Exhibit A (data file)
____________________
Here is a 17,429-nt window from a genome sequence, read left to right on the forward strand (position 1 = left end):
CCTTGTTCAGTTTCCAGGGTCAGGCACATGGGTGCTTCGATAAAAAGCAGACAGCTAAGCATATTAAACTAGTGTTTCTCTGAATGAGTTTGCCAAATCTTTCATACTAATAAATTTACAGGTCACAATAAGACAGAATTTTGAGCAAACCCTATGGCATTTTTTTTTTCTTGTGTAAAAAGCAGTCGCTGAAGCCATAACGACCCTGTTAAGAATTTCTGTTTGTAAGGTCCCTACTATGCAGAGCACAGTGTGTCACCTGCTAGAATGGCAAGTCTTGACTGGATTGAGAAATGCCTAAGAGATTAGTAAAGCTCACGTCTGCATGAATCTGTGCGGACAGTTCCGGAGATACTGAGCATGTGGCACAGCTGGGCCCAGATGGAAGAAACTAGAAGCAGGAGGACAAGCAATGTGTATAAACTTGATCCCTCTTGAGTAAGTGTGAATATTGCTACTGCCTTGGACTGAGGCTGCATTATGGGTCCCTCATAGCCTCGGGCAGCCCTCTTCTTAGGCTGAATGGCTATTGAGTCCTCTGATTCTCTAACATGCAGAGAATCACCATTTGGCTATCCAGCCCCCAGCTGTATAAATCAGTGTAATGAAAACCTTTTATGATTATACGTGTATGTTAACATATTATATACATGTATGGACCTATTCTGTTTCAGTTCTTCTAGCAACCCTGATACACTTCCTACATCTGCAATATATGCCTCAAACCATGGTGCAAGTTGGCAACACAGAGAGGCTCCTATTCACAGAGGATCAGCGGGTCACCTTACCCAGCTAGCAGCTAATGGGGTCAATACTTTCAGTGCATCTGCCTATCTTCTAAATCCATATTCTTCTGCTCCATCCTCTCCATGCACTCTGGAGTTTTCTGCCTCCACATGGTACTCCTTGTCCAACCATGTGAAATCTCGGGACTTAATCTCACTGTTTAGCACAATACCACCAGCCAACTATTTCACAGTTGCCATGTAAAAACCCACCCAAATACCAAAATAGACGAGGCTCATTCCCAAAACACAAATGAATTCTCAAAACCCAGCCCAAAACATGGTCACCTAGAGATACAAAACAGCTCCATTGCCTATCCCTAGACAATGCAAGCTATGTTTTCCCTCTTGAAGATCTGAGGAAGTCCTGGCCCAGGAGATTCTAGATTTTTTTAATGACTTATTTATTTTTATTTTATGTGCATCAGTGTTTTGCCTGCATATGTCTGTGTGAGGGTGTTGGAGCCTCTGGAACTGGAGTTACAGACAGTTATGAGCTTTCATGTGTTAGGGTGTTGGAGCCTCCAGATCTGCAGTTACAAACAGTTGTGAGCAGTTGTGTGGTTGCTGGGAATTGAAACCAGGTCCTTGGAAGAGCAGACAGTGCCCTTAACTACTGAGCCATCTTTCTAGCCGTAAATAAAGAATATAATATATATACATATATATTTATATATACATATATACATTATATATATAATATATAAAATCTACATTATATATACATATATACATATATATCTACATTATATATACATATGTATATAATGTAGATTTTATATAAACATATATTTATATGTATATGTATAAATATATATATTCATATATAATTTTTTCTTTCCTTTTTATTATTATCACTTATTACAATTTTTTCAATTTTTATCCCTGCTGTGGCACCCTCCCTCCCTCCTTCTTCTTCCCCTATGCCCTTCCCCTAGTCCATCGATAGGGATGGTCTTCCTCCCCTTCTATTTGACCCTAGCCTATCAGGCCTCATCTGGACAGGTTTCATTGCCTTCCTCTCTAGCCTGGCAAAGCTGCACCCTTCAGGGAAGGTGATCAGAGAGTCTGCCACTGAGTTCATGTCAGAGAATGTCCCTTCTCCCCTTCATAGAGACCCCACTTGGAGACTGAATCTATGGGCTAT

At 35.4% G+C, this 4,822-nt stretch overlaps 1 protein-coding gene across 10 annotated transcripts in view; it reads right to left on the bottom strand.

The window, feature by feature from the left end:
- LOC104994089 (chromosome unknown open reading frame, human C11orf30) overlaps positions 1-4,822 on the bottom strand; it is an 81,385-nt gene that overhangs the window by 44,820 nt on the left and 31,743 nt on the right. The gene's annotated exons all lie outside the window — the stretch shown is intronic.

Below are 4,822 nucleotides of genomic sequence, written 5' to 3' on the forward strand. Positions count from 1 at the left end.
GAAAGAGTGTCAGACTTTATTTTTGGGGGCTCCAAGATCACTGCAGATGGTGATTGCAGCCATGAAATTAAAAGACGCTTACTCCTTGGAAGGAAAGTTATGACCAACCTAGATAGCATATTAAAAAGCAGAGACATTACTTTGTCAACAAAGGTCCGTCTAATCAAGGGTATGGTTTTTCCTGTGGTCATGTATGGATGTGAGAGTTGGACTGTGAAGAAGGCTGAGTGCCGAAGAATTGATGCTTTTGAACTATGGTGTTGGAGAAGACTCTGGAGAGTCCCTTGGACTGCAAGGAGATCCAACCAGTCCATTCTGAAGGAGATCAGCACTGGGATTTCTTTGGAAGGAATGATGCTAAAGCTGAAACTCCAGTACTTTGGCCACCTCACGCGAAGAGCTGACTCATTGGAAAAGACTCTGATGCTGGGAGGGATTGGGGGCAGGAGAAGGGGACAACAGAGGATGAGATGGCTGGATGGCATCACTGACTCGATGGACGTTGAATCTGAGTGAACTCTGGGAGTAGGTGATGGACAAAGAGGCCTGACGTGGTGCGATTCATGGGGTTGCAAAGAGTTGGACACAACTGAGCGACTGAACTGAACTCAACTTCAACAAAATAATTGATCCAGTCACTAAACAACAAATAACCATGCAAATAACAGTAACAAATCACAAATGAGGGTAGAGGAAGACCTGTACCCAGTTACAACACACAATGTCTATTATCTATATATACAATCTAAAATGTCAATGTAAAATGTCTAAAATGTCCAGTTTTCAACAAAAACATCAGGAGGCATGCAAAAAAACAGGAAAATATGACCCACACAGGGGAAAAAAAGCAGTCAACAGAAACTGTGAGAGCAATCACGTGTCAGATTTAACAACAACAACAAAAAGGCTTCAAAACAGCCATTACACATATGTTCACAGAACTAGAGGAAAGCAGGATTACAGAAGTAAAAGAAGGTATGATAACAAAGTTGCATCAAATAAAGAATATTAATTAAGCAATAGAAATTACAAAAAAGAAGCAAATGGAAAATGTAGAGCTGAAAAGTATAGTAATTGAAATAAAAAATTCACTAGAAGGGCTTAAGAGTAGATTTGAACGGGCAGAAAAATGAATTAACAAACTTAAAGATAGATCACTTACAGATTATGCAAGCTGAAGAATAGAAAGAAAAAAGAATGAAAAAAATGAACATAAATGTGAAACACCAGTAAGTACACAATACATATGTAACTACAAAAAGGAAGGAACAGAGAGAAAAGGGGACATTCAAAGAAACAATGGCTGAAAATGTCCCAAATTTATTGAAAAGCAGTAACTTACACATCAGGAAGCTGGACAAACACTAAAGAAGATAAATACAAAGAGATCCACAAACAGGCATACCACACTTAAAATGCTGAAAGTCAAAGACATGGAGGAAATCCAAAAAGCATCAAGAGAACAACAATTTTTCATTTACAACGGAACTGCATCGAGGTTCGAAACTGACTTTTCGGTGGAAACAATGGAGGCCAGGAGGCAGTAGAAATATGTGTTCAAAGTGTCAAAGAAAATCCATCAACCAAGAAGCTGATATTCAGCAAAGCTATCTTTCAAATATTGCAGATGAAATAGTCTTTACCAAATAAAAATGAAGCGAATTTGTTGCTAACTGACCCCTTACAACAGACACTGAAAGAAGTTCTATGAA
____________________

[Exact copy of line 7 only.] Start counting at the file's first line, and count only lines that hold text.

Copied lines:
GAAAGAGTGTCAGACTTTATTTTTGGGGGCTCCAAGATCACTGCAGATGGTGATTGCAGCCATGAAATTAAAAGACGCTTACTCCTTGGAAGGAAAGTTATGACCAACCTAGATAGCATATTAAAAAGCAGAGACATTACTTTGTCAACAAAGGTCCGTCTAATCAAGGGTATGGTTTTTCCTGTGGTCATGTATGGATGTGAGAGTTGGACTGTGAAGAAGGCTGAGTGCCGAAGAATTGATGCTTTTGAACTATGGTGTTGGAGAAGACTCTGGAGAGTCCCTTGGACTGCAAGGAGATCCAACCAGTCCATTCTGAAGGAGATCAGCACTGGGATTTCTTTGGAAGGAATGATGCTAAAGCTGAAACTCCAGTACTTTGGCCACCTCACGCGAAGAGCTGACTCATTGGAAAAGACTCTGATGCTGGGAGGGATTGGGGGCAGGAGAAGGGGACAACAGAGGATGAGATGGCTGGATGGCATCACTGACTCGATGGACGTTGAATCTGAGTGAACTCTGGGAGTAGGTGATGGACAAAGAGGCCTGACGTGGTGCGATTCATGGGGTTGCAAAGAGTTGGACACAACTGAGCGACTGAACTGAACTCAACTTCAACAAAATAATTGATCCAGTCACTAAACAACAAATAACCATGCAAATAACAGTAACAAATCACAAATGAGGGTAGAGGAAGACCTGTACCCAGTTACAACACACAATGTCTATTATCTATATATACAATCTAAAATGTCAATGTAAAATGTCTAAAATGTCCAGTTTTCAACAAAAACATCAGGAGGCATGCAAAAAAACAGGAAAATATGACCCACACAGGGGAAAAAAAGCAGTCAACAGAAACTGTGAGAGCAATCACGTGTCAGATTTAACAACAACAACAAAAAGGCTTCAAAACAGCCATTACACATATGTTCACAGAACTAGAGGAAAGCAGGATTACAGAAGTAAAAGAAGGTATGATAACAAAGTTGCATCAAATAAAGAATATTAATTAAGCAATAGAAATTACAAAAAAGAAGCAAATGGAAAATGTAGAGCTGAAAAGTATAGTAATTGAAATAAAAAATTCACTAGAAGGGCTTAAGAGTAGATTTGAACGGGCAGAAAAATGAATTAACAAACTTAAAGATAGATCACTTACAGATTATGCAAGCTGAAGAATAGAAAGAAAAAAGAATGAAAAAAATGAACATAAATGTGAAACACCAGTAAGTACACAATACATATGTAACTACAAAAAGGAAGGAACAGAGAGAAAAGGGGACATTCAAAGAAACAATGGCTGAAAATGTCCCAAATTTATTGAAAAGCAGTAACTTACACATCAGGAAGCTGGACAAACACTAAAGAAGATAAATACAAAGAGATCCACAAACAGGCATACCACACTTAAAATGCTGAAAGTCAAAGACATGGAGGAAATCCAAAAAGCATCAAGAGAACAACAATTTTTCATTTACAACGGAACTGCATCGAGGTTCGAAACTGACTTTTCGGTGGAAACAATGGAGGCCAGGAGGCAGTAGAAATATGTGTTCAAAGTGTCAAAGAAAATCCATCAACCAAGAAGCTGATATTCAGCAAAGCTATCTTTCAAATATTGCAGATGAAATAGTCTTTACCAAATAAAAATGAAGCGAATTTGTTGCTAACTGACCCCTTACAACAGACACTGAAAGAAGTTCTATGAA